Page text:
Posts Tagged ‘farofa’
Kai Pee Ree Nyaaa
This video is an interview of Mark Lester at NYC Bar and Wine Show of Soul Cachaca – he discusses Cachaca and why it is becoming one of the hottest categories in the Spirits industry. My experience with Cachaca began about 10 years ago when I held a TasteDC event at the Brazilian Cultural Institute in Washington, D.C. and my staff and I mixed/muddled over 100 Caipirinhas – the traditional mixed drink of Cachaca consumed in Brazil (See Recipe Below). We also enjoyed the native dish of Brazil – Feijoada, a stew of pork and other goodies with Farofa (a toasted manioc flour mixture) and delicious boiled collards greens.
According to the Press Release from RDP Group, the PR Agency for the New York Bar and Wine Show:
The Brazilian Trade Bureau will present Brazil’s Sexy Spirit, Cachaca, quoted by Bar Business Magazine as “America’s Drink of the Year 2011” for Patrons throughout the United States.
Cachaca is a drink obtained from sugarcane cuts and distillation in Brazil for over 400 years. Cachaca was discovered between 1516 and 1526; mere years after sugarcane plants were implemented in the Pernambuco region of Brazil. Being the first distilled drink of the Americas, produced before pisco, tequila, and rum, cachaca has been a product of local culture for upwards of 300 years. Today, bottles of cachaca can be purchased in a variety of flavors.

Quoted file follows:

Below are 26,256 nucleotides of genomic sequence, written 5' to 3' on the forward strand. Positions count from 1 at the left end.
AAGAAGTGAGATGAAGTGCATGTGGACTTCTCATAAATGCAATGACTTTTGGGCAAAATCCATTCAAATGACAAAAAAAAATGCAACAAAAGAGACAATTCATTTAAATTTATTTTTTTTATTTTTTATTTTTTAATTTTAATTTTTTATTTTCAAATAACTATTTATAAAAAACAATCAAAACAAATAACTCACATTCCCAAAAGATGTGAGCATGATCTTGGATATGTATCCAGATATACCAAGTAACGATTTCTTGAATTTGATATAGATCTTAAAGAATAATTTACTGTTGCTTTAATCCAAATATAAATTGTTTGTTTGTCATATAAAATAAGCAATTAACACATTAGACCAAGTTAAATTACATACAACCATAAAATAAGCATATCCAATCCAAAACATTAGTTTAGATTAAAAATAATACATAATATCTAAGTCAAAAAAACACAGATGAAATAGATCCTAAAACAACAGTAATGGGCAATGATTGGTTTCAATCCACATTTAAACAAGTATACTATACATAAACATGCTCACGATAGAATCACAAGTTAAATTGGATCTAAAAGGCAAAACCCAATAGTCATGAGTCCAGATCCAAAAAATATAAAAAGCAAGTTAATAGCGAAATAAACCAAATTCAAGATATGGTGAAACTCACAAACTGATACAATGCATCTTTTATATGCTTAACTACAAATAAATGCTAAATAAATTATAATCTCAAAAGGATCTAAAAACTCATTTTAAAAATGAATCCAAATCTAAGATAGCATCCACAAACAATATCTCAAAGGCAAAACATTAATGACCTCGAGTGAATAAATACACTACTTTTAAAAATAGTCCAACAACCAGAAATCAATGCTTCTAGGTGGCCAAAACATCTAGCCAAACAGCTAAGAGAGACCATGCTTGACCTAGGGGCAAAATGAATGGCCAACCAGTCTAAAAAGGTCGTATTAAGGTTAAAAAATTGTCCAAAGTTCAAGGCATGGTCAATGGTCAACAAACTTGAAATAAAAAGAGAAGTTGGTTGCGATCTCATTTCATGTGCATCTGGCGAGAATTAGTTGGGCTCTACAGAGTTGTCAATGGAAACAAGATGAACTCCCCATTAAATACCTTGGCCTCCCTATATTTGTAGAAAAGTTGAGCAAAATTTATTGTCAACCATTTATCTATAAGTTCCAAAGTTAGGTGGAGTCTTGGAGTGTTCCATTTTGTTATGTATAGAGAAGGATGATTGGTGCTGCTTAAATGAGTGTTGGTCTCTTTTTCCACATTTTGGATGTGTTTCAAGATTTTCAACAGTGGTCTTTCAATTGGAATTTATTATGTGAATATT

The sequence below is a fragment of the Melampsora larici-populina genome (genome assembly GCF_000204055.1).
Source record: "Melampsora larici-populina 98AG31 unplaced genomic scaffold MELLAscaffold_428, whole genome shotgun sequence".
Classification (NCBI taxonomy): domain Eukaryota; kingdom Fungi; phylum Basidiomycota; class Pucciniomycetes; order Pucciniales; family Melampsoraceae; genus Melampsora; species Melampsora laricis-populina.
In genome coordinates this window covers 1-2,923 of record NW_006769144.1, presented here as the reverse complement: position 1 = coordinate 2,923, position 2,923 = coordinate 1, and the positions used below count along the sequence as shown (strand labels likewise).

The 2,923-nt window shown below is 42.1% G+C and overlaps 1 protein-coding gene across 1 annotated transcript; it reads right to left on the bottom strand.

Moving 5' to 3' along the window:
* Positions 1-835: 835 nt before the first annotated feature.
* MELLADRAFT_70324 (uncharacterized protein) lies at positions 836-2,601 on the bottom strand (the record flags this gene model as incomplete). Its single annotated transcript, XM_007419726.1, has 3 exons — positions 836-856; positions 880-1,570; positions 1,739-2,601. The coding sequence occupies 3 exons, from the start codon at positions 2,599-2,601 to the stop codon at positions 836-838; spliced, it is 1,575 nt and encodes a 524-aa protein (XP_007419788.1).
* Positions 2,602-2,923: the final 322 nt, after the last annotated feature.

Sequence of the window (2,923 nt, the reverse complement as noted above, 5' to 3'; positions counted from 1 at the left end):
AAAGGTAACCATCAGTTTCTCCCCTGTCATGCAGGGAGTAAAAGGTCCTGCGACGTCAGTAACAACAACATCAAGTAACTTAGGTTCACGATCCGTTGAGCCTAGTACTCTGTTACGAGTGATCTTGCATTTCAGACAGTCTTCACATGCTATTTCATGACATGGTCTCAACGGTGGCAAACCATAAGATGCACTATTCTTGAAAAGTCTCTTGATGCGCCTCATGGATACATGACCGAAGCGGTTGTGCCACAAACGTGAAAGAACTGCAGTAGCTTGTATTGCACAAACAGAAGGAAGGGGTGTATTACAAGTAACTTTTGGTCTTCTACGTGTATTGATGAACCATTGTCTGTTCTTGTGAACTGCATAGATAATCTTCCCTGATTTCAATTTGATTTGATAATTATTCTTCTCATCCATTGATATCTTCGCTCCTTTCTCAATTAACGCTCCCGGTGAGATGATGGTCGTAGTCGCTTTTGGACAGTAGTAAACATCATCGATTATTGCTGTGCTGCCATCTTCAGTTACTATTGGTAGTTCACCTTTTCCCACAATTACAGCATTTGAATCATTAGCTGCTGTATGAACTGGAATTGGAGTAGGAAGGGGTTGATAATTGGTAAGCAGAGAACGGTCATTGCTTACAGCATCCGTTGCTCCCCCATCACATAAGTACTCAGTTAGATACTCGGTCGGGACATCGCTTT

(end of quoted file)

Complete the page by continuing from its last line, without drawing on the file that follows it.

Cachaca is actually Rum, or better yet “Rhum Agricole” – you see, rum can be made with sugar cane, but most of the time it is made from the leftover remain of sugar production – molasses. I’ve had rum made from pure sugar cane and solely from molasses as well, and they are somewhat different in taste. Having said that, I got hell at the DC Rum Festival I organized for TasteDC a few years back when one of the rum importers told me that rum made from molasses was just as good if not better than rum made from pure sugar cane! I think the taste difference is more in it’s un-aged pure form, but when you start adding barrel aging to the equation, all bets are off – there are so many wood, temperature, climate and other factors with aging in barrels, that I’d have to do much more research in flavor profiles.
Charlie “I Drink on the Job” Adler – Purchase the Book on Amazon at I Drink on the Job